The fact that the airplane went down at a low speed rather than crashing means it may have remained largely intact, but there are no plans to recover the airframe. At some point an attempt may be made to find and recover human remains, but until then, the site will be reverently guarded and treated as a tomb.
The goggles Amelia Earhart wore during her 1932 solo transatlantic flight were sold at an October 8-9 auction held in California by Profiles in History. Called “the single most important flightworn aviation artifact to ever be offered at public auction” by Profiles in History president Joe Maddalena, the goggles were expected to fetch at least $100,000-$150,000. For an update, visit profilesinhistory.com.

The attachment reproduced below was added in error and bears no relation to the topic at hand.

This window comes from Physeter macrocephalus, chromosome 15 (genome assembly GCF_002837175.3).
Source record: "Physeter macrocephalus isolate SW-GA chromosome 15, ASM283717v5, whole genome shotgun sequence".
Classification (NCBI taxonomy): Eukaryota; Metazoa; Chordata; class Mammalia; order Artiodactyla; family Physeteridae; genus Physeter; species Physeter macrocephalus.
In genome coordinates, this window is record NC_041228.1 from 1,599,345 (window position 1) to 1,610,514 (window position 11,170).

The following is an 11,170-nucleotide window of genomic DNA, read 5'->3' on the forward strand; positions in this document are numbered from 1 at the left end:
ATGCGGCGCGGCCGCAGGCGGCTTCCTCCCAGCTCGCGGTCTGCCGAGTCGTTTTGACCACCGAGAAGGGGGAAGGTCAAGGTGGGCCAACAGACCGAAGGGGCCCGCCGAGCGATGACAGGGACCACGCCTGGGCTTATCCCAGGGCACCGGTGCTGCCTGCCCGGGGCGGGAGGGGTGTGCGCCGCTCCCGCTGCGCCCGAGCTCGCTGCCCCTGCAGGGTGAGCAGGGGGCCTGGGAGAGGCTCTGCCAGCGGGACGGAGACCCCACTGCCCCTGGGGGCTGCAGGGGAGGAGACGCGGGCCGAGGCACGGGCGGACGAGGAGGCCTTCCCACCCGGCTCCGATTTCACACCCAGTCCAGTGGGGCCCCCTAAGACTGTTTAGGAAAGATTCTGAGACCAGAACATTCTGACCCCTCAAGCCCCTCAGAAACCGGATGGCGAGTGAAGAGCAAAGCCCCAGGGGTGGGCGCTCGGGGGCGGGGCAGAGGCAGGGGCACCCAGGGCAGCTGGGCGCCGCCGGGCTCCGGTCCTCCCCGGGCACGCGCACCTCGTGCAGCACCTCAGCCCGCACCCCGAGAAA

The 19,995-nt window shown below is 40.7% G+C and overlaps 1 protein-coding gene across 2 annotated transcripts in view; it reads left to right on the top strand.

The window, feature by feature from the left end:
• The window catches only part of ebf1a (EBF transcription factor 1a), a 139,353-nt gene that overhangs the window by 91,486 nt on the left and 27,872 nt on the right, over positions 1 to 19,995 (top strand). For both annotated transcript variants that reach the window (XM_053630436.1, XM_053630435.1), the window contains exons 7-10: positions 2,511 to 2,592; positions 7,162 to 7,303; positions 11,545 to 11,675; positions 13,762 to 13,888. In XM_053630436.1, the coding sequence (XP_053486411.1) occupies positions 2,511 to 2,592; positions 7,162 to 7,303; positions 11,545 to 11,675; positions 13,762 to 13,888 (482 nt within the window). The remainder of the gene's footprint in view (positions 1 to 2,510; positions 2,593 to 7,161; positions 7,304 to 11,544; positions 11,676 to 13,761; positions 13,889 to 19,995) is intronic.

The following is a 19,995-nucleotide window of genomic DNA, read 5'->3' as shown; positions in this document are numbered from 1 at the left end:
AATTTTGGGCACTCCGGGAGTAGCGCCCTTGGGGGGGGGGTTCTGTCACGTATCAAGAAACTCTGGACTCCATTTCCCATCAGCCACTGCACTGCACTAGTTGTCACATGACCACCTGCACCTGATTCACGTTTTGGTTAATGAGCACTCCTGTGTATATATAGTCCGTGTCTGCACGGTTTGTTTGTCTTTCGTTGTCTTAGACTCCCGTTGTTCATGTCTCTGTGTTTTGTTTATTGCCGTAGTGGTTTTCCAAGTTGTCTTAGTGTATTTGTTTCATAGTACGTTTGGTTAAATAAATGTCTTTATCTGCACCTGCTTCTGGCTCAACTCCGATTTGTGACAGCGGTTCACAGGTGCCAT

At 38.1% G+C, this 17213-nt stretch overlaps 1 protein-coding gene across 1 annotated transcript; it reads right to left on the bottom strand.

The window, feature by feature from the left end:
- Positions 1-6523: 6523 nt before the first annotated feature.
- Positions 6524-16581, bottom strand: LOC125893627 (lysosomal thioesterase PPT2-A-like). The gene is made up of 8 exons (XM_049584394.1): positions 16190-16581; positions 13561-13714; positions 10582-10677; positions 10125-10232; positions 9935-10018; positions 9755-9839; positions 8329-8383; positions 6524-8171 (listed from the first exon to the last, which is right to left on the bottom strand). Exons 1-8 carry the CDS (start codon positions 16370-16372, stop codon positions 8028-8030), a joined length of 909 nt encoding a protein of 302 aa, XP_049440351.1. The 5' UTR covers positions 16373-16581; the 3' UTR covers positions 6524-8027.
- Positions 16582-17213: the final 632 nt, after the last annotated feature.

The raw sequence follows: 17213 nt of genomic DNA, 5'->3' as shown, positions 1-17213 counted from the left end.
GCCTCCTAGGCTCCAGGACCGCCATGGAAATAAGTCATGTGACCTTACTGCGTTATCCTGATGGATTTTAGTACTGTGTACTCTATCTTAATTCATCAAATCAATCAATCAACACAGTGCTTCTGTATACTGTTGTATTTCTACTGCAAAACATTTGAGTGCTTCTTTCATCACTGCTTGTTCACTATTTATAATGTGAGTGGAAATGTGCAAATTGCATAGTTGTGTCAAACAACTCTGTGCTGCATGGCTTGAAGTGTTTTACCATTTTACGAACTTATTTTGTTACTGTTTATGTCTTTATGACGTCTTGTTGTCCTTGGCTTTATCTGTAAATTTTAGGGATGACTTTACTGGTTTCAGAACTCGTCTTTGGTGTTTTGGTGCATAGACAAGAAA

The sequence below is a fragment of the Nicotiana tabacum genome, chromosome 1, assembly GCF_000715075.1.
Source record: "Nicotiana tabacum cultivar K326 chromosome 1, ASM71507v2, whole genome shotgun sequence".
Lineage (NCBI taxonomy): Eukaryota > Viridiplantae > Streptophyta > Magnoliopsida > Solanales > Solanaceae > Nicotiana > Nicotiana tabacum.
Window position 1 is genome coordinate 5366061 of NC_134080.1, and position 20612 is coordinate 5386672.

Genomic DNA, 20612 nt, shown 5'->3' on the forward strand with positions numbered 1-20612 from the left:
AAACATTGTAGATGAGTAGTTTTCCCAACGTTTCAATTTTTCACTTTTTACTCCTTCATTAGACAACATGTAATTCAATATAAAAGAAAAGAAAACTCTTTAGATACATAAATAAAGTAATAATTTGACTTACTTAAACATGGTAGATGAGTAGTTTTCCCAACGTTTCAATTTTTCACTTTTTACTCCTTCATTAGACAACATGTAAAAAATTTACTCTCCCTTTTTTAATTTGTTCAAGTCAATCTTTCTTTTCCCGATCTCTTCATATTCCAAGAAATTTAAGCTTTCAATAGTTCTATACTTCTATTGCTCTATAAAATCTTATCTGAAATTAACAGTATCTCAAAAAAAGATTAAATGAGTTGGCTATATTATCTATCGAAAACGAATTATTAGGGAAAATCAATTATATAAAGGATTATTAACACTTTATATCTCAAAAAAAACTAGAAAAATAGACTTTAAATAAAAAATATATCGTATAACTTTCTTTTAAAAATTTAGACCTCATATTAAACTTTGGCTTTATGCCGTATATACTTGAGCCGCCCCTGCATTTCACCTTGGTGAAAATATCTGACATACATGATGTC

Reno Racing Action
More than 200,000 race fans were on hand for the 46th National Championship Air Races and Air Show at Stead Field, outside Reno, Nev., September 16-20, 2009. Competition was especially fierce in the Unlimited class, in which piston-powered ex-military aircraft fly. All the crowd favorites were back this year: Czech Mate, Dreadnought, Rare Bear, Riff Raff, Strega, Voodoo and many others. In his second year as an Unlimited racing pilot, Steve Hinton Jr. set the pace by qualifying his highly modified P-51D Strega at 486.17 mph. Following a pylon cut during the heat race on September 19, Voodoo started the 2009 Breitling Unlimited Gold Race in the pole position. Strega led the race, and after Voodoo maydayed during the fifth lap, Hinton was essentially alone at the front of the pack. He easily won with a speed of 491.82 mph during the eight-lap race around the 8.43-mile course—at 22, the youngest competitor ever to win the Unlimited Gold.